In the final days before the election, we need to frame the energy debate in its appropriate context. The real issue isn’t how many pipelines have been built in the past four years or how much drilling has been done on federal lands, both of which got a fair amount of airtime during the second presidential debate. No, the issue is jobs, state economies and small business – and how the Obama administration is waging war on all three.
To begin with, despite President Obama’s rhetoric about an “all of the above” energy plan, his Environmental Protection Agency has been systematically trying to undercut the development of unconventional energy – notably natural gas from shale. In what critics have rightfully assailed as a “shoot first, get the facts later” approach, the agency has worked to appease its environmentalist allies (and would-be contributors to the Obama campaign) by plotting to derail hydraulic fracturing, the process by which gas is extracted from rock formations deep in the Earth.
For example, pushed by charges from national anti-drilling activists that fracturing was contaminating drinking water in Dimock, Pa., the EPA charged to the rescue – only to discover that no rescue was necessary. In July, the agency concluded the town’s drinking water was safe. In Parker County, Texas, EPA said that Range Resources’ natural gas operations – which included fracking – were responsible for contaminating local water supplies and ordered the company to fix its wells. In March, it was forced to withdraw the order after being unable to prove that Range was responsible for the presence of methane in water.
And now, after running roughshod over state regulators in both cases and losing, the agency is undertaking a national study on fracking. Given EPA’s attitude toward drillers – one former regional administrator said the agency’s general philosophy was to “crucify” oil and gas companies – it doesn’t take a soothsayer to see where this path is likely to lead.
To cripple fracturing is to kill jobs. Consider Ohio, for example, a vital swing state for Mr. Romney. A 2011 study concluded that activity in the Utica Shale could create 204,500 jobs by 2015, and increase annual salaries and income by $12 billion. Job growth in the Buckeye State is among the fastest in the country. The unemployment rate is below the national average.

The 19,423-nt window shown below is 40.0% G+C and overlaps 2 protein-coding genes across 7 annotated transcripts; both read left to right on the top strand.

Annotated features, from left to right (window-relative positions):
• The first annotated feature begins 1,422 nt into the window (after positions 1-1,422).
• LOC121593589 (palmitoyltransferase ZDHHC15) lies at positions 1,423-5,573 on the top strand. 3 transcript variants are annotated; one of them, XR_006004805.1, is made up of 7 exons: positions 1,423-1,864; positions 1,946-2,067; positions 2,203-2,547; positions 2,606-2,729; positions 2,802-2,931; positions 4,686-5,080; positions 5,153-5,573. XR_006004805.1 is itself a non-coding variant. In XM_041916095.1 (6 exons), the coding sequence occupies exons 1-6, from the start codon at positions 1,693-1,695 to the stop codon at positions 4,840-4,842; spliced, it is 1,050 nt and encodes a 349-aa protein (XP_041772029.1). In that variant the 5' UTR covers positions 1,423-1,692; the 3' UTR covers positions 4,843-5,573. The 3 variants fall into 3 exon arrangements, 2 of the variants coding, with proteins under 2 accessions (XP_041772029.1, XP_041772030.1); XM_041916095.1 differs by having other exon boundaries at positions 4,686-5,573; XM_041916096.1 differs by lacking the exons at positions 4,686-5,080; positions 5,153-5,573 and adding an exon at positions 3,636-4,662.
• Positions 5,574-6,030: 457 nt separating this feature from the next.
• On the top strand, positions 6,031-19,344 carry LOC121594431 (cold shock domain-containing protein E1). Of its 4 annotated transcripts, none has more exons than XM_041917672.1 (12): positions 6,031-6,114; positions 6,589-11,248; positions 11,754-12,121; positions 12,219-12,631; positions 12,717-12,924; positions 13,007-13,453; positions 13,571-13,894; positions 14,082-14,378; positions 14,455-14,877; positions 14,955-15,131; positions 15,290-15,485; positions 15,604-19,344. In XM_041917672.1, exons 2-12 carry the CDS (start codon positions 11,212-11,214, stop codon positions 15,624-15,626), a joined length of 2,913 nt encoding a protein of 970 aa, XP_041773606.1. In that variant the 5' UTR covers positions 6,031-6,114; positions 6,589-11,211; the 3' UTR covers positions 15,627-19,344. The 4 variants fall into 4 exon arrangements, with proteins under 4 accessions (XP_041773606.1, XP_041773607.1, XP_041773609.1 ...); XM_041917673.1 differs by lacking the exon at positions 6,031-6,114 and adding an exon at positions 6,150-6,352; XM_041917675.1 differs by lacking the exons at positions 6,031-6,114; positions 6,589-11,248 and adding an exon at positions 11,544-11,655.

It’s not just Ohio, either. In Pennsylvania, total employment related to drilling in the Marcellus Shale has soared by 238,000 jobs since 2008. And a just-released IHS Global Insight report says a surge in unconventional oil and gas extraction will support more than 3.5 million jobs nationally by 2035 – and fracking will support about 1.7 million of them.
In a slow economic recovery in which unemployment remains stubbornly high, it simply makes no sense to extinguish the country’s brightest job creation light. Yet with its assault on fracking, that’s exactly what the Obama EPA is attempting to do. Mr. Romney should be pushing that point, especially in swing states like Ohio, in the final days remaining to campaign.
Then there’s the matter of local economies. It’s no secret that the recession has left states and communities cash-strapped. It’s also no secret that shale gas is helping to ease the burden:
In mid-October, Pennsylvania announced that almost 1,500 towns and every county government would share $204 million in impact fees from the Marcellus Shale.
Texas Comptroller Susan Combs reported that total collections for the state’s 2012 budget year were $3.7 billion higher than expected, with production in the Eagle Ford Shale being a key driver behind the increased collections.
It is estimated that drilling in the Utica Shale will generate $433.5 million in state and local taxes by 2014.
The candidates can talk all they want about tax cuts. But derailing shale gas development is going to put a heavy burden on state governments and local municipalities, conceivably leading to higher taxes or reductions in vital services.
Finally, the president speaks glowingly of his record on small business. But when he says he wants to end $4 billion in “corporate welfare” for oil and gas companies, he’s really arguing against his own point.
Sure, it’s good politics and better rhetoric to go after Big Oil. However, Mr. Obama does not mention that the companies benefiting most from industry-specific tax breaks aren’t the majors – they’re small, independent producers. The president is advocating a policy that would effectively shut them down.
There are a lot of other benefits to shale gas development: It burns more cleanly than coal; it helps generate low-cost power that saves families money and keeps manufacturing costs down; and it reduces the so-called “petro-power” of Russia, Iran and Venezuela. But at the end of the day, its most important immediate benefits are jobs, taxes and small business growth. As the campaign races to a close, the Romney campaign would be well served to remember that, when it comes to energy policy, it’s “still the economy, stupid.”
Thomas Mullikin is a lawyer, ecologist and climate change expert.